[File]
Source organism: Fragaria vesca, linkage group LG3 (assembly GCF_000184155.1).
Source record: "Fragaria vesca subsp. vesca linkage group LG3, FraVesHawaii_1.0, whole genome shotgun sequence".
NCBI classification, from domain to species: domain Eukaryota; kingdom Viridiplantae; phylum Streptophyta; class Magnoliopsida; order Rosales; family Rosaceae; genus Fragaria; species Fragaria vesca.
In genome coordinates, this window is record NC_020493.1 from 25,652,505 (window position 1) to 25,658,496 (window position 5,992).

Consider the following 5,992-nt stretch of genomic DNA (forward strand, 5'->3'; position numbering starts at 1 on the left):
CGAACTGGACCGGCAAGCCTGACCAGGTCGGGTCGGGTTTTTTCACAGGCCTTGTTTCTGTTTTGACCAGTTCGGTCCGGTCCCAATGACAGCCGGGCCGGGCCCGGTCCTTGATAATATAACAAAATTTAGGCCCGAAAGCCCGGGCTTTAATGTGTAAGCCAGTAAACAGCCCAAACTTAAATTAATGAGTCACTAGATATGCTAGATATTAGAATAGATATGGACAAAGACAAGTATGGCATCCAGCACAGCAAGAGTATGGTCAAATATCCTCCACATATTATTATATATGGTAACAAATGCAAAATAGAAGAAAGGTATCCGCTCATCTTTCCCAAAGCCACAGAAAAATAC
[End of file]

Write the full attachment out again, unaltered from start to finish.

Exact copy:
Source organism: Fragaria vesca, linkage group LG3 (assembly GCF_000184155.1).
Source record: "Fragaria vesca subsp. vesca linkage group LG3, FraVesHawaii_1.0, whole genome shotgun sequence".
NCBI classification, from domain to species: domain Eukaryota; kingdom Viridiplantae; phylum Streptophyta; class Magnoliopsida; order Rosales; family Rosaceae; genus Fragaria; species Fragaria vesca.
In genome coordinates, this window is record NC_020493.1 from 25,652,505 (window position 1) to 25,658,496 (window position 5,992).

Consider the following 5,992-nt stretch of genomic DNA (forward strand, 5'->3'; position numbering starts at 1 on the left):
CGAACTGGACCGGCAAGCCTGACCAGGTCGGGTCGGGTTTTTTCACAGGCCTTGTTTCTGTTTTGACCAGTTCGGTCCGGTCCCAATGACAGCCGGGCCGGGCCCGGTCCTTGATAATATAACAAAATTTAGGCCCGAAAGCCCGGGCTTTAATGTGTAAGCCAGTAAACAGCCCAAACTTAAATTAATGAGTCACTAGATATGCTAGATATTAGAATAGATATGGACAAAGACAAGTATGGCATCCAGCACAGCAAGAGTATGGTCAAATATCCTCCACATATTATTATATATGGTAACAAATGCAAAATAGAAGAAAGGTATCCGCTCATCTTTCCCAAAGCCACAGAAAAATAC